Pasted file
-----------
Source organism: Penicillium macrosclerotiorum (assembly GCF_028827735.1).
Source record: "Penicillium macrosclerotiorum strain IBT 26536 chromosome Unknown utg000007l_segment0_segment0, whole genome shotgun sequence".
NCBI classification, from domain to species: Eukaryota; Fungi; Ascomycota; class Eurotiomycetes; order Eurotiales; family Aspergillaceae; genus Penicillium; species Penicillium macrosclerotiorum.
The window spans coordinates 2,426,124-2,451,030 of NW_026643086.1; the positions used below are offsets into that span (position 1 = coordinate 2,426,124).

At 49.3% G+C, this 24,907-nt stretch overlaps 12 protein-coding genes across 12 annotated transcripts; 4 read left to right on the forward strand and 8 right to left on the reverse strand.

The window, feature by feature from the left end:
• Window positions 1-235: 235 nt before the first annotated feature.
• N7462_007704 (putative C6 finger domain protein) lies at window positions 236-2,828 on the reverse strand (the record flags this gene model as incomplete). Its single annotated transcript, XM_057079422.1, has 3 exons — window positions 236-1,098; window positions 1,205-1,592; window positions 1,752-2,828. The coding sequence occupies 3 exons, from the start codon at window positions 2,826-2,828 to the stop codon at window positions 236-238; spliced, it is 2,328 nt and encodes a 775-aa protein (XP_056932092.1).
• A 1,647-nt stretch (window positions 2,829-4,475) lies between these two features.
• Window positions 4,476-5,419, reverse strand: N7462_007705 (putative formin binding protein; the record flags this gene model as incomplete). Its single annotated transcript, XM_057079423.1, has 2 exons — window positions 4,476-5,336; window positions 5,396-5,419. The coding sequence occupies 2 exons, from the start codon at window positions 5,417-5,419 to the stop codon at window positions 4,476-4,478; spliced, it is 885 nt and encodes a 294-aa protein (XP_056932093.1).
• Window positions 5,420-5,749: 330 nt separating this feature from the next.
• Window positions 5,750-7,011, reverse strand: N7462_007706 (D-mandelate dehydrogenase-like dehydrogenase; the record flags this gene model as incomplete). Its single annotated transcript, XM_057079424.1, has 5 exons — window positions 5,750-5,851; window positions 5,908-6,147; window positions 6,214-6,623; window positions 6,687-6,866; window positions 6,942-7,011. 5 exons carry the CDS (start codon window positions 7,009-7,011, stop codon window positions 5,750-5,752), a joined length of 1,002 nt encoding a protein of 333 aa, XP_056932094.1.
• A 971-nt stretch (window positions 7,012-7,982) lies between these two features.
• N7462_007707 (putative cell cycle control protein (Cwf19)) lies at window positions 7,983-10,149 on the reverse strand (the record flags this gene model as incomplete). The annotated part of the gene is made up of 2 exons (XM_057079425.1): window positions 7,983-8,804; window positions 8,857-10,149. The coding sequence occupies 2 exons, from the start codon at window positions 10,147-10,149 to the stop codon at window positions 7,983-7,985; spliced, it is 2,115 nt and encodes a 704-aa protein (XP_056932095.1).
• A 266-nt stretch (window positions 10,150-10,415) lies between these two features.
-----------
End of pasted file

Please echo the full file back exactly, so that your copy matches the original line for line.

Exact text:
Source organism: Penicillium macrosclerotiorum (assembly GCF_028827735.1).
Source record: "Penicillium macrosclerotiorum strain IBT 26536 chromosome Unknown utg000007l_segment0_segment0, whole genome shotgun sequence".
NCBI classification, from domain to species: Eukaryota; Fungi; Ascomycota; class Eurotiomycetes; order Eurotiales; family Aspergillaceae; genus Penicillium; species Penicillium macrosclerotiorum.
The window spans coordinates 2,426,124-2,451,030 of NW_026643086.1; the positions used below are offsets into that span (position 1 = coordinate 2,426,124).

At 49.3% G+C, this 24,907-nt stretch overlaps 12 protein-coding genes across 12 annotated transcripts; 4 read left to right on the forward strand and 8 right to left on the reverse strand.

The window, feature by feature from the left end:
• Window positions 1-235: 235 nt before the first annotated feature.
• N7462_007704 (putative C6 finger domain protein) lies at window positions 236-2,828 on the reverse strand (the record flags this gene model as incomplete). Its single annotated transcript, XM_057079422.1, has 3 exons — window positions 236-1,098; window positions 1,205-1,592; window positions 1,752-2,828. The coding sequence occupies 3 exons, from the start codon at window positions 2,826-2,828 to the stop codon at window positions 236-238; spliced, it is 2,328 nt and encodes a 775-aa protein (XP_056932092.1).
• A 1,647-nt stretch (window positions 2,829-4,475) lies between these two features.
• Window positions 4,476-5,419, reverse strand: N7462_007705 (putative formin binding protein; the record flags this gene model as incomplete). Its single annotated transcript, XM_057079423.1, has 2 exons — window positions 4,476-5,336; window positions 5,396-5,419. The coding sequence occupies 2 exons, from the start codon at window positions 5,417-5,419 to the stop codon at window positions 4,476-4,478; spliced, it is 885 nt and encodes a 294-aa protein (XP_056932093.1).
• Window positions 5,420-5,749: 330 nt separating this feature from the next.
• Window positions 5,750-7,011, reverse strand: N7462_007706 (D-mandelate dehydrogenase-like dehydrogenase; the record flags this gene model as incomplete). Its single annotated transcript, XM_057079424.1, has 5 exons — window positions 5,750-5,851; window positions 5,908-6,147; window positions 6,214-6,623; window positions 6,687-6,866; window positions 6,942-7,011. 5 exons carry the CDS (start codon window positions 7,009-7,011, stop codon window positions 5,750-5,752), a joined length of 1,002 nt encoding a protein of 333 aa, XP_056932094.1.
• A 971-nt stretch (window positions 7,012-7,982) lies between these two features.
• N7462_007707 (putative cell cycle control protein (Cwf19)) lies at window positions 7,983-10,149 on the reverse strand (the record flags this gene model as incomplete). The annotated part of the gene is made up of 2 exons (XM_057079425.1): window positions 7,983-8,804; window positions 8,857-10,149. The coding sequence occupies 2 exons, from the start codon at window positions 10,147-10,149 to the stop codon at window positions 7,983-7,985; spliced, it is 2,115 nt and encodes a 704-aa protein (XP_056932095.1).
• A 266-nt stretch (window positions 10,150-10,415) lies between these two features.